- The Brookings Institution released a new Metro Monitor report.
- Median earnings, poverty and employment rates largely recovered from the recession but have stagnated.
- Most of the progress in narrowing racial gaps is in employment rates, not median earnings or poverty rates.
In the decade since the Great Recession, most cities have recovered. But even in places that have bounced back -- some stronger than before -- many people are still struggling.
A new report by the Brookings Institution outlines how the economic expansion over the last decade has been a lopsided one marked by growing income inequality, wage stagnation and racial divides.
The report's approach, says co-author Chad Shearer, is more holistic than most because it looks at not just growth and prosperity but how they translate to individuals.
“[America's] economic growth has benefitted some more than others,” he says, “so we think it’s important to focus on how inclusion metrics are changing by race and ethnicity.”
Inclusion metrics measure changes in median earnings, poverty and employment rates. Without accounting for race, those three metrics largely recovered from the recession by 2015, says Shearer, but they have stagnated since then.
For example, Tulsa, Okla.'s median wage increased by nearly 15 percent between 2010 and 2015 while its relative poverty declined by 5.4 percent. Between 2016 and 2017, its poverty rate still improved, but median earnings fell.
The main reason for this stagnation is that big increases in employment rates have usually come from job gains in low-paying sectors like retail and hospitality. While that’s a positive for job growth, particularly for lower-skilled workers, these jobs tend to have lower wages.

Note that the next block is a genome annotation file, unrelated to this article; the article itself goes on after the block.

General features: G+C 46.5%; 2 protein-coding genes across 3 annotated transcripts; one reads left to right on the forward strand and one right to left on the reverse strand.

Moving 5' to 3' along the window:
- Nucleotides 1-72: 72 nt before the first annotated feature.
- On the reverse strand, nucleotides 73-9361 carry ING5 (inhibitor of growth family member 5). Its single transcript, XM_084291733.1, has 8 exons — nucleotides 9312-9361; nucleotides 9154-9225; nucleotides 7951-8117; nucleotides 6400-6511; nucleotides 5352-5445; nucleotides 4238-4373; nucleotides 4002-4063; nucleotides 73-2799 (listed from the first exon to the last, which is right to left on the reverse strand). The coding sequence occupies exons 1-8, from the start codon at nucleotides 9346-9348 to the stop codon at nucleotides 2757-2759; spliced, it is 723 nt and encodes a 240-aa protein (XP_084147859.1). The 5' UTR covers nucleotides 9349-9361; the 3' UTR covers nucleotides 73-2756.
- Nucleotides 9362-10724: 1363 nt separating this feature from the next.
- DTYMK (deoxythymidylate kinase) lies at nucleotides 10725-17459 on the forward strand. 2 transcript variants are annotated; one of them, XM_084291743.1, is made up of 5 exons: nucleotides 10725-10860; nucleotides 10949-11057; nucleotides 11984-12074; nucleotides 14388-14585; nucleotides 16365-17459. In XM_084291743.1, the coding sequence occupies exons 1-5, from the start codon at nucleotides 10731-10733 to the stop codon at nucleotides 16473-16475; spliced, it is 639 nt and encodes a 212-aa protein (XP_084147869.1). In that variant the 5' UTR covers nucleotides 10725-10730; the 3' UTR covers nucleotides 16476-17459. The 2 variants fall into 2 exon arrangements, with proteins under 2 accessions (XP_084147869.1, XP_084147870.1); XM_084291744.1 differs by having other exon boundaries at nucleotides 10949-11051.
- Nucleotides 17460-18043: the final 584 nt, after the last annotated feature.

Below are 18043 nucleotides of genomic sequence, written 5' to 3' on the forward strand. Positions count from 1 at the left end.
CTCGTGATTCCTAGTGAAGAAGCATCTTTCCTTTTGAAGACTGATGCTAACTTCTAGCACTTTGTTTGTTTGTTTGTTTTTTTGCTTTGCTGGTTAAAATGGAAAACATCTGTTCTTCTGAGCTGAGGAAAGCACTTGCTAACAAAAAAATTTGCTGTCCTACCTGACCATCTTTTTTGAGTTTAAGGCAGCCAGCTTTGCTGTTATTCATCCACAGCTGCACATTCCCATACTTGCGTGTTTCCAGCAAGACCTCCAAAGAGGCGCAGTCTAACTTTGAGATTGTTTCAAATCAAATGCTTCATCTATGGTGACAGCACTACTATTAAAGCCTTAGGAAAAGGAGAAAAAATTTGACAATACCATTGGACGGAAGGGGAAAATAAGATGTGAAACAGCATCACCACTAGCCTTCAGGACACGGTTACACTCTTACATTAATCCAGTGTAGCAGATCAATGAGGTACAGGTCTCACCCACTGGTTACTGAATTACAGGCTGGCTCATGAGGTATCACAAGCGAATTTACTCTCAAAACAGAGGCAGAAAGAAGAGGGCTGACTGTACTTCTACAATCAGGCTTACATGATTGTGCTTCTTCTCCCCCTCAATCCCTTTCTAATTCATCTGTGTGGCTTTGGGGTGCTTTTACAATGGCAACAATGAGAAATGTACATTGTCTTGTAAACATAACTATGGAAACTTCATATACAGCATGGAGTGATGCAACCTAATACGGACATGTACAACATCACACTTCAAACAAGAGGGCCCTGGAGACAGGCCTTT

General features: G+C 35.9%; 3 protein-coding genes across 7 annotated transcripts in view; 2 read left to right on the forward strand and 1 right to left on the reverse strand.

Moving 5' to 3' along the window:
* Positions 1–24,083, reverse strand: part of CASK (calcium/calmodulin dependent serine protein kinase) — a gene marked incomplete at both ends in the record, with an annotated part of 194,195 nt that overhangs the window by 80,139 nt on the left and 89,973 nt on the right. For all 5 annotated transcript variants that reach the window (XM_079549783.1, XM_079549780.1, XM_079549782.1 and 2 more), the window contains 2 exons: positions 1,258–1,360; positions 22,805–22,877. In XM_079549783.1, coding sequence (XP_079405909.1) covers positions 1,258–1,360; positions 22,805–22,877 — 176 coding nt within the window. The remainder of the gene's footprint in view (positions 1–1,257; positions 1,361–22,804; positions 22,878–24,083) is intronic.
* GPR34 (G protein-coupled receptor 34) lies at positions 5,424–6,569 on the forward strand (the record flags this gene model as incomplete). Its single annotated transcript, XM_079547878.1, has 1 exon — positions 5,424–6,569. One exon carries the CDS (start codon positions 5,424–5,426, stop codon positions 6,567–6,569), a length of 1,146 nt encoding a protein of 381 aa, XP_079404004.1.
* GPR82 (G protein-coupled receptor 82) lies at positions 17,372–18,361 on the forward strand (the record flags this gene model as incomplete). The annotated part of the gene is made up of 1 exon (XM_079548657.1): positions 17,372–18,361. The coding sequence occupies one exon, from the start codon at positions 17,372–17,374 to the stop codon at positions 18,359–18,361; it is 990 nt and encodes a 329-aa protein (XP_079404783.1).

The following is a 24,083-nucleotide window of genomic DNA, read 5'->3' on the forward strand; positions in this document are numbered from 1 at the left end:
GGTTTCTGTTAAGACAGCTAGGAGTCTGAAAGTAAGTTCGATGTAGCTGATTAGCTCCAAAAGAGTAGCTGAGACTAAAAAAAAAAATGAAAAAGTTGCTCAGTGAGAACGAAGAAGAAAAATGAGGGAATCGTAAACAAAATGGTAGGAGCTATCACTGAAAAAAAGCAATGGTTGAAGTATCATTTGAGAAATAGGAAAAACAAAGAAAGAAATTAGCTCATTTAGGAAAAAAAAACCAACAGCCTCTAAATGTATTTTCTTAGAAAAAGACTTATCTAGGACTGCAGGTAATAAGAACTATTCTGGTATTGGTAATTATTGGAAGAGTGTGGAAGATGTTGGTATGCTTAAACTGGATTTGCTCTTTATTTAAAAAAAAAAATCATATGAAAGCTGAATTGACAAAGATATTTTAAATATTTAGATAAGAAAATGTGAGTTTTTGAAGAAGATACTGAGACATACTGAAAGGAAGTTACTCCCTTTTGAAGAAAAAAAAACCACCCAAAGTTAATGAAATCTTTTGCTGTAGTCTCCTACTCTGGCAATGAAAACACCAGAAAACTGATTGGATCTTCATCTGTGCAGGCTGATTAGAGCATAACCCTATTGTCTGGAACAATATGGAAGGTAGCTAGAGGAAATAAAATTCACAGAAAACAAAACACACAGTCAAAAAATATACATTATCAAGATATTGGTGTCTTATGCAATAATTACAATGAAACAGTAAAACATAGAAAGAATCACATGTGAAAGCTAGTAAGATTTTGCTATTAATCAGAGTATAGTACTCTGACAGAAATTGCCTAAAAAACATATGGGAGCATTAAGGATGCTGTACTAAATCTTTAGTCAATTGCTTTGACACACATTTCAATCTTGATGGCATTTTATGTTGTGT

“So as you’re adding these jobs and improving your employment rate, you’re lowering your median earnings,” says Shearer. “That kind of job growth can be a drag on the inclusion indicator.”
With respect to race, the Brookings report shows that dozens of places made progress in overall racial inclusivity over the last decade. But, the gains were largely limited to narrowing the racial gap between employment rates. The racial gap in median earnings decreased in as many areas as it increased; and the racial gap in poverty rates increased in 54 out of 100 metro areas.
Narrowing the prosperity gap between whites and people of color has proven to be one of the most elusive tasks over the last decade. Silicon Valley is a classic example.
The San Jose metro area scores among the nation's highest for growth in jobs, wages and economic output. But it scores dead last on racial inclusivity. When compared with people of color, whites in the region now earn nearly $9,000 more a year on average and have a lower poverty rate and unemployment rate.
It's not surprising then that nearly two-thirds of Bay Area residents say the quality of life there has worsened over the last five years, according to a recent poll.
A few places are bucking these trends.
The metro areas of Chattanooga and Knoxville, Tenn.; El Paso, Texas; and Los Angeles made consistent progress in all areas except entrepreneurship, according to Brookings. And Denver made across-the-board improvements for all types of economic growth -- the only metro area to achieve this over the past decade.
The five cities have at least one thing in common: They tend to attract younger workers and are in states that rank high in Fitch Rating’s measurements for working-age populations and productivity. Experts say growth in the working population -- particularly skilled labor -- is a key ingredient to economic growth.
If cities want true, inclusive growth, Shearer says they need a long-term vision focused on making that happen through the development of industries that fuel growth.
Denver’s already thinking like that.
For the past three years, local officials collected public input and used those comments to draft their 20-year plan for inclusive growth. The latest draft was released this month and is heavily focused on promoting health and social equity through land use and zoning, housing affordability, mobility and community amenities. Among other things, the plan calls for increasing access to healthy food through community-supported agriculture, farmers’ markets and incentives to build grocery stores in so-called food deserts.
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